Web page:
I might be wrong, but i think this is the effect most imaginary friends have on children who have them. The imaginary friend is a part of you that presents itself to help you cope, until you get older and they meld back into your personality to be expressed by you as the person you wanted to be in the past but couldnt for whatever reason, so in a way that person who is your friend was always a part of you and the older you get, the more you exude that split manifestation of your personality. Very fascinating stuff.

  6. #6
    RainbowShy

    Default

    Well, for me... it comes from not having friends. I have only very few of them in real life as well as online. It's hard for me to trust people, and I feel like having my imaginary friends helps me trust people more. Plus, having autism plays apart as well. With my odd social skills, it's hard to simply make friends too. I don't have any sort of trauma that's caused me to have them, just that I was never very social or made friends easily. It's hard to wean away from them when they are pretty much all you have to understand you.

    I also wouldn't know. I think for me, it's a little bit of both. I kind of imagine them standing beside me talking to me sometimes. I know they aren't real though. I just have an attachment to them as sort of a comfort issue. It helps me understand myself a little better when things don't go as planned, or something like that.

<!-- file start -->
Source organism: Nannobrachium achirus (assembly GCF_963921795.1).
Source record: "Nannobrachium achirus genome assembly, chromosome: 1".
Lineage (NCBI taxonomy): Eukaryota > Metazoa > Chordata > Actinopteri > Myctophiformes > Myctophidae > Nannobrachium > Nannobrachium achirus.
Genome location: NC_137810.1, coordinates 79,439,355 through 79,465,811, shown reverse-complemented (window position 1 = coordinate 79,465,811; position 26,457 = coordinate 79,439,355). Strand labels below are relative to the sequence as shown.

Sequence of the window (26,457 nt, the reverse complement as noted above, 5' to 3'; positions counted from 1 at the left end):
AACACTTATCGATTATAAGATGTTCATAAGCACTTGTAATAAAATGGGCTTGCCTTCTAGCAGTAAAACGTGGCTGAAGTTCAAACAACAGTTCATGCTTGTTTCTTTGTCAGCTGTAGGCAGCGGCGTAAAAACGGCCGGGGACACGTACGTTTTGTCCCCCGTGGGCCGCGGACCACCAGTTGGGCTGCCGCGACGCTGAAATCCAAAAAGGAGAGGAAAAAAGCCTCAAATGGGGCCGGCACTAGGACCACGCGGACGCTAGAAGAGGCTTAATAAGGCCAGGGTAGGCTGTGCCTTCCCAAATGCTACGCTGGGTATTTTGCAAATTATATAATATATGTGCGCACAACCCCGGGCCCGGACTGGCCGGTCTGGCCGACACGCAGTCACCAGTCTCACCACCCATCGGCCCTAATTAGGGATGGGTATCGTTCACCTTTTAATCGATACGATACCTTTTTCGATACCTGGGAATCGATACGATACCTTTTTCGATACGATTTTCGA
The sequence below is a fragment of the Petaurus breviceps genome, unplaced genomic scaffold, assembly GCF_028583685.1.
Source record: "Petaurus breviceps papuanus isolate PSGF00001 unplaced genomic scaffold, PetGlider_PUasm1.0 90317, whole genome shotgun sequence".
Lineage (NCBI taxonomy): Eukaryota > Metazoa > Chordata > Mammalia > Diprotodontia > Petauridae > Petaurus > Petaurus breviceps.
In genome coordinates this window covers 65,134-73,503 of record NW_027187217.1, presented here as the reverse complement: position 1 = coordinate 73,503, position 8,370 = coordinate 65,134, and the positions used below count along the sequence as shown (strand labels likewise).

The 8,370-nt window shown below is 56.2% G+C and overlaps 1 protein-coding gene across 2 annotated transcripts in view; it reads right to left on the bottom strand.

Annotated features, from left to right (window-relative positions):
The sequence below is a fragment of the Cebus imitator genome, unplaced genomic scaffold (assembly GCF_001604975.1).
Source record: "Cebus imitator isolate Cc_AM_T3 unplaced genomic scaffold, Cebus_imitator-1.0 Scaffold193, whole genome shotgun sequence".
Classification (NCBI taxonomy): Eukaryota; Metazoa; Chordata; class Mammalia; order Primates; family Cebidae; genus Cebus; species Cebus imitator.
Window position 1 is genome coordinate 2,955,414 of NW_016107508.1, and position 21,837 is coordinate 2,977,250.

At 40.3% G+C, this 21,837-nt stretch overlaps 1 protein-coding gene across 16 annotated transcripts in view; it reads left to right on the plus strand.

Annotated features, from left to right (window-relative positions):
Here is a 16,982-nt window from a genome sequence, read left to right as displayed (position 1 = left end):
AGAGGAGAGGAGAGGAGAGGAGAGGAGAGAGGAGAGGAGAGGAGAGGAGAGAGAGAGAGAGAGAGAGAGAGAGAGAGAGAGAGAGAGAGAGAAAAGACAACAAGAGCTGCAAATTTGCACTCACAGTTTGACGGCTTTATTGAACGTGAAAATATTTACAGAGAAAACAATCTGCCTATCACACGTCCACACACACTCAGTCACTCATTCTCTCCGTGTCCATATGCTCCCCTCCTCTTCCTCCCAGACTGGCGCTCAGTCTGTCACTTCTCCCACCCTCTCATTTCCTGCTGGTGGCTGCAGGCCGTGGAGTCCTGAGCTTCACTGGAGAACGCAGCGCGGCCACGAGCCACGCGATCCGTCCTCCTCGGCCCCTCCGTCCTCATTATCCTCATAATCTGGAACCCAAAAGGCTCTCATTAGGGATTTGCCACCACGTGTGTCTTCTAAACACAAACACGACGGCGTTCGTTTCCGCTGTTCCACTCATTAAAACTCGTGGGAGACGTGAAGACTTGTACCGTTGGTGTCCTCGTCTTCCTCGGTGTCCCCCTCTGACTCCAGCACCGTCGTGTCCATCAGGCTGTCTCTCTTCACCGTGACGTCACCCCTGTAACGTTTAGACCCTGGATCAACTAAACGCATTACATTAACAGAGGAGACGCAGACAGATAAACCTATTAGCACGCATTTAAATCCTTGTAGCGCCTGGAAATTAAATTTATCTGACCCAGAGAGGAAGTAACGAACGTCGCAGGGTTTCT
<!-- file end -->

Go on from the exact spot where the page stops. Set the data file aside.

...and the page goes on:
7. #7

    Default

    I sort-of still have an "invisible friend" he is a "Centaur". I know he is completely imaginary and yet, having conversations with him sometimes alleviates the loneliness I feel as an Autistic older adult.

  8. #8

    Default

    I've never had a imaginary friend but I was always curious of the idea when I was little.

  9. #9

    Default



    Quote Originally Posted by CrinklyEmilyLG View Post
    I might be wrong, but i think this is the effect most imaginary friends have on children who have them. The imaginary friend is a part of you that presents itself to help you cope, until you get older and they meld back into your personality to be expressed by you as the person you wanted to be in the past but couldnt for whatever reason, so in a way that person who is your friend was always a part of you and the older you get, the more you exude that split manifestation of your personality. Very fascinating stuff.
    That's almost word for word what my psychologist shared with me. I think you are very right. I like to believe that my need to care for and nurture others stems at least in a small way from that.

  10. #10

    Default

    I had what seemed like a very real visitor when I was little, maybe 4 to 6. I called him the sock, because he would "sock" me (hit me) at night. I may have suffered from night terrors, and I would wake up screaming for my mom. This thing was external, and in my mind, very real.

    As a child, I would hear voices inside my head. They were never distinct enough to understand, but if I wasn't thinking about them, they'd be there in the background. When I was aware of them, it would stop. This still occurs to a small extent. I do believe that during high school and college, I suffered from Borderline Personality disorder, not to an extreme, but to some slight degree. This all seems to fit together.

    I recall not long ago, one of our members starting a thread asking if post traumatic stress syndrome could be a contributing factor to being attracted to diapers and regression. In my case, I see all these things going hand in hand. I was adopted at the age of two, and I grew up in several abusive, poor neighborhoods.

    As another factor, as a child, I had a vivid imagination, and would fantasize all these scenarios, depending on what game I was playing. It doesn't surprise me that members who may regress well, might also have had imaginary friends, and/or played intently with toys or imaginary friends.